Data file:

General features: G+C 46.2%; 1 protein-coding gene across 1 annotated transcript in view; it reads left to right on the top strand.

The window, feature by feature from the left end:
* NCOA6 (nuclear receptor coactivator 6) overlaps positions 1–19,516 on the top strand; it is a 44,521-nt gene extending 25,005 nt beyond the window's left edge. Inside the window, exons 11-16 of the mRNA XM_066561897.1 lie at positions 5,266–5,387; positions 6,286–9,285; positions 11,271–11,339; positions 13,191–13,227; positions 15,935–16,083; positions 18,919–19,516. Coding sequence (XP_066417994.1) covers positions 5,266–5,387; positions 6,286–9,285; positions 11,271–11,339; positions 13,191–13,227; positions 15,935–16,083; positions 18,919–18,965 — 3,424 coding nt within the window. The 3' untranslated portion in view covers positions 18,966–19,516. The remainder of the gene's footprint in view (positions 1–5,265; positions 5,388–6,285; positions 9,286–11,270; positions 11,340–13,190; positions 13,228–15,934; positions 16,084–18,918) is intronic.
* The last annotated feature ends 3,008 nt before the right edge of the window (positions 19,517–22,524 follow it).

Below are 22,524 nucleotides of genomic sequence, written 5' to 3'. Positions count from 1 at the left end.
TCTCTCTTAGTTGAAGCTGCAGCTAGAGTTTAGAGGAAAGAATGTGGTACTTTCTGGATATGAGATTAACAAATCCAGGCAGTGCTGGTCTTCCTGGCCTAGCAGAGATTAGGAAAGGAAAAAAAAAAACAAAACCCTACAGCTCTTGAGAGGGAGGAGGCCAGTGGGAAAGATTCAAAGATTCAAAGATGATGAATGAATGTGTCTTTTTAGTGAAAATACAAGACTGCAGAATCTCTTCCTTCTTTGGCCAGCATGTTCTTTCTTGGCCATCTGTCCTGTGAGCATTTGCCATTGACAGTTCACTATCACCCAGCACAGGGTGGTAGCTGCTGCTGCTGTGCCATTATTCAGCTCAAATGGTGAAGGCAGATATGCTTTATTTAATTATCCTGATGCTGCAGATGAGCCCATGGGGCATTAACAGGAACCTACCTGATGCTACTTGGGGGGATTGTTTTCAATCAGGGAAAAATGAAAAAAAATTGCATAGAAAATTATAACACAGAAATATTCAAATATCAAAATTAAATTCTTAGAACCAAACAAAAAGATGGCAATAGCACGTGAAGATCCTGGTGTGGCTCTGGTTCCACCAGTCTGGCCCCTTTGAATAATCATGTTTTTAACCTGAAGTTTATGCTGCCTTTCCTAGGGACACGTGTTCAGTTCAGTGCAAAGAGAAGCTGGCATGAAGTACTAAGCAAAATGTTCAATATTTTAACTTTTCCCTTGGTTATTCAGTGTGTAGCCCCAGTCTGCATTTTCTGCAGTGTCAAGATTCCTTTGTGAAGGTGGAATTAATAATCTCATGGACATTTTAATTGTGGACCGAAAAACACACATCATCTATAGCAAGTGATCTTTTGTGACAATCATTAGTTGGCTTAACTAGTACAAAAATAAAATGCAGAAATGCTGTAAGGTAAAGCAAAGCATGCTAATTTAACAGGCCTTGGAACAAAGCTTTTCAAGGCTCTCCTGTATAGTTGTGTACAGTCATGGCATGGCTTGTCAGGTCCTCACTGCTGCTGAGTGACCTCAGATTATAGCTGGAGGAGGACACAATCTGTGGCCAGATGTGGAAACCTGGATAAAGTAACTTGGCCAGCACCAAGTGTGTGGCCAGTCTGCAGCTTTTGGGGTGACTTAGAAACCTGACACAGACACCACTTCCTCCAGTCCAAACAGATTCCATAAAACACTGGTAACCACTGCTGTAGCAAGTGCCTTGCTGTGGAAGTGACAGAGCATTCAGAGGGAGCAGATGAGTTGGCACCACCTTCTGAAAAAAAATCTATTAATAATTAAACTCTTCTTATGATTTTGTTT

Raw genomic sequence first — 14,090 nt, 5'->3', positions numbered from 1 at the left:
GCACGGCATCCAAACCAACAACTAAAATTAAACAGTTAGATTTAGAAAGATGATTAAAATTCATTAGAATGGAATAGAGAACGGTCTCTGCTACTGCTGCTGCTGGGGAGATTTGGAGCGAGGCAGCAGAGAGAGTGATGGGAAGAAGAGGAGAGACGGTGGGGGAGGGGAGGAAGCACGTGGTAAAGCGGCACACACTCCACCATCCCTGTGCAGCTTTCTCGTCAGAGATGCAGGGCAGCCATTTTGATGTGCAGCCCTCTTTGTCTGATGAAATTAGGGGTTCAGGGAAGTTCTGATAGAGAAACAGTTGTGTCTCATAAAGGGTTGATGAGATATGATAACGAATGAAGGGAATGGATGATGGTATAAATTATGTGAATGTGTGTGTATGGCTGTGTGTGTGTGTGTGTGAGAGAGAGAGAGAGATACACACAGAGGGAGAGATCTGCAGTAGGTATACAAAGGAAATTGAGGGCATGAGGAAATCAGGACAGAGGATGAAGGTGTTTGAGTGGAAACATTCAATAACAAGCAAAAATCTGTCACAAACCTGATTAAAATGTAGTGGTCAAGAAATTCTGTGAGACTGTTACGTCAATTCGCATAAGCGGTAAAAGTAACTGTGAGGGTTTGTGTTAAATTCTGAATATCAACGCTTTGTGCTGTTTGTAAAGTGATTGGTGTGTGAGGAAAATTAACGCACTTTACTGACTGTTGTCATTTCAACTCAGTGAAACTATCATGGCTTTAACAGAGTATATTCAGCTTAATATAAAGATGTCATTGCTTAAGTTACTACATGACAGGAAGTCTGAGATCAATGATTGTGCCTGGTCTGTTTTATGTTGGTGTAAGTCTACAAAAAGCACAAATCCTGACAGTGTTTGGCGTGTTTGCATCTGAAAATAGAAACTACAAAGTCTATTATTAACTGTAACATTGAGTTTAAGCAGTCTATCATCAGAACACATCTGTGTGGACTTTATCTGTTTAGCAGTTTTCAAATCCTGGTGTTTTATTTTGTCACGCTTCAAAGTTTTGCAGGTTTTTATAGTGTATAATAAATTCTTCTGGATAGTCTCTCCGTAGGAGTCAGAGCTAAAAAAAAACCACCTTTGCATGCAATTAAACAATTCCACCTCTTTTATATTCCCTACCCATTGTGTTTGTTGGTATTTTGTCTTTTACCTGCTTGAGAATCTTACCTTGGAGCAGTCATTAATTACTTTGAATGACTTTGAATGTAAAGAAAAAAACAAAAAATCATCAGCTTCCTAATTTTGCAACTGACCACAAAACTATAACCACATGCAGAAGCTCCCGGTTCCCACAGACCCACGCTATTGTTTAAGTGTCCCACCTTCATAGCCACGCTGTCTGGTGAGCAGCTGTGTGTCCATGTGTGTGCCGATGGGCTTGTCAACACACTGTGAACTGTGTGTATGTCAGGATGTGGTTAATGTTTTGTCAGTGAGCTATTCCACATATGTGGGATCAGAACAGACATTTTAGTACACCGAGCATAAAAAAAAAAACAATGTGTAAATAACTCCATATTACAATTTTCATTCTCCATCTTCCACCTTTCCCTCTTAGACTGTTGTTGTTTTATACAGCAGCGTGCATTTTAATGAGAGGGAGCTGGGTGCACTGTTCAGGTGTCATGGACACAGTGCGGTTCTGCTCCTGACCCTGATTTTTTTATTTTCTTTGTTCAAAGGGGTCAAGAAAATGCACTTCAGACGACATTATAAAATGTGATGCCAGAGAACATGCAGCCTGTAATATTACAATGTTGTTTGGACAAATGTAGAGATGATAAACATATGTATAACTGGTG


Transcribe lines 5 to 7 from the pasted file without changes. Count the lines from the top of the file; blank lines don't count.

Below are 22,524 nucleotides of genomic sequence, written 5' to 3'. Positions count from 1 at the left end.
TCTCTCTTAGTTGAAGCTGCAGCTAGAGTTTAGAGGAAAGAATGTGGTACTTTCTGGATATGAGATTAACAAATCCAGGCAGTGCTGGTCTTCCTGGCCTAGCAGAGATTAGGAAAGGAAAAAAAAAAACAAAACCCTACAGCTCTTGAGAGGGAGGAGGCCAGTGGGAAAGATTCAAAGATTCAAAGATGATGAATGAATGTGTCTTTTTAGTGAAAATACAAGACTGCAGAATCTCTTCCTTCTTTGGCCAGCATGTTCTTTCTTGGCCATCTGTCCTGTGAGCATTTGCCATTGACAGTTCACTATCACCCAGCACAGGGTGGTAGCTGCTGCTGCTGTGCCATTATTCAGCTCAAATGGTGAAGGCAGATATGCTTTATTTAATTATCCTGATGCTGCAGATGAGCCCATGGGGCATTAACAGGAACCTACCTGATGCTACTTGGGGGGATTGTTTTCAATCAGGGAAAAATGAAAAAAAATTGCATAGAAAATTATAACACAGAAATATTCAAATATCAAAATTAAATTCTTAGAACCAAACAAAAAGATGGCAATAGCACGTGAAGATCCTGGTGTGGCTCTGGTTCCACCAGTCTGGCCCCTTTGAATAATCATGTTTTTAACCTGAAGTTTATGCTGCCTTTCCTAGGGACACGTGTTCAGTTCAGTGCAAAGAGAAGCTGGCATGAAGTACTAAGCAAAATGTTCAATATTTTAACTTTTCCCTTGGTTATTCAGTGTGTAGCCCCAGTCTGCATTTTCTGCAGTGTCAAGATTCCTTTGTGAAGGTGGAATTAATAATCTCATGGACATTTTAATTGTGGACCGAAAAACACACATCATCTATAGCAAGTGATCTTTTGTGACAATCATTAGTTGGCTTAACTAGTACAAAAATAAAATGCAGAAATGCTGTAAGGTAAAGCAAAGCATGCTAATTTAACAGGCCTTGGAACAAAGCTTTTCAAGGCTCTCCTGTATAGTTGTGTACAGTCATGGCATGGCTTGTCAGGTCCTCACTGCTGCTGAGTGACCTCAGATTATAGCTGGAGGAGGACACAATCTGTGGCCAGATGTGGAAACCTGGATAAAGTAACTTGGCCAGCACCAAGTGTGTGGCCAGTCTGCAGCTTTTGGGGTGACTTAGAAACCTGACACAGACACCACTTCCTCCAGTCCAAACAGATTCCATAAAACACTGGTAACCACTGCTGTAGCAAGTGCCTTGCTGTGGAAGTGACAGAGCATTCAGAGGGAGCAGATGAGTTGGCACCACCTTCTGAAAAAAAATCTATTAATAATTAAACTCTTCTTATGATTTTGTTT

Raw genomic sequence first — 14,090 nt, 5'->3', positions numbered from 1 at the left: